Last modified on 18 June 2013, at 21:21

confusopoly

EnglishEdit

EtymologyEdit

Coined in The Dilbert Future by Scott Adams. From confuse by analogy with monopoly and oligopoly.

NounEdit

confusopoly (plural confusopolies)

  1. (neologism, economics) An economic condition whereby the market force of competition is evaded via intentional obfuscation.
    • 1999, "David Marshall", ADSL for 200 quid a month? (discussion on Internet newsgroup alt.dur.general)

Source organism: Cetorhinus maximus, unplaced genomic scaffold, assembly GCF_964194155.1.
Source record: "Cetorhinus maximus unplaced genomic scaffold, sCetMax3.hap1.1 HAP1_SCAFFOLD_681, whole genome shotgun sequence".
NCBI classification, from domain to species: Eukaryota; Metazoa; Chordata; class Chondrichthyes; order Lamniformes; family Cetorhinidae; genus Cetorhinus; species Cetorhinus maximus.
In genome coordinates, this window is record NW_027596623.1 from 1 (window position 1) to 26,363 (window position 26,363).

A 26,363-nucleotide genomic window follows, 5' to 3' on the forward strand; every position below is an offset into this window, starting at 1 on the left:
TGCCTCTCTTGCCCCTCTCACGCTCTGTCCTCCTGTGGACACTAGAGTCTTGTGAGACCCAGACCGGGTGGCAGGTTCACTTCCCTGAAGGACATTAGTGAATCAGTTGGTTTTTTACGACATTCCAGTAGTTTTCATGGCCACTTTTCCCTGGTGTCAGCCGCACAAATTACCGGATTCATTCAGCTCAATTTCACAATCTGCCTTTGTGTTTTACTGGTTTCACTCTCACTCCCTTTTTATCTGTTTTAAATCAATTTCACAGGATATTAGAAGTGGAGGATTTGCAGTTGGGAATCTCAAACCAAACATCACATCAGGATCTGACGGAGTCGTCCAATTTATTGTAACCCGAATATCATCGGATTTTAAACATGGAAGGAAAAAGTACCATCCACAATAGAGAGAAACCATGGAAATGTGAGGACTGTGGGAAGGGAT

Be aware that BT have just cut some prices, *and* introduced a new tariff that you can buy your way onto. Beware however that it's an even bigger confusopoly than it was before.
    • 2001, Herbert Jack Rotfeld, Adventures in Misplaced Marketing‎
      Instead of the power of monopoly, consumers lose to the power of confusopoly.
    • 2003, "Stevie D", Regulating privatised companies (rail versus telecom, water, electricity, gas) (discussion on Internet newsgroup uk.railway)
      One of the main reasons to have competition is that it leads to lower prices. So now we have a confusopoly where innumerable providers are all offering us special deals but actual prices are being kept artificially high.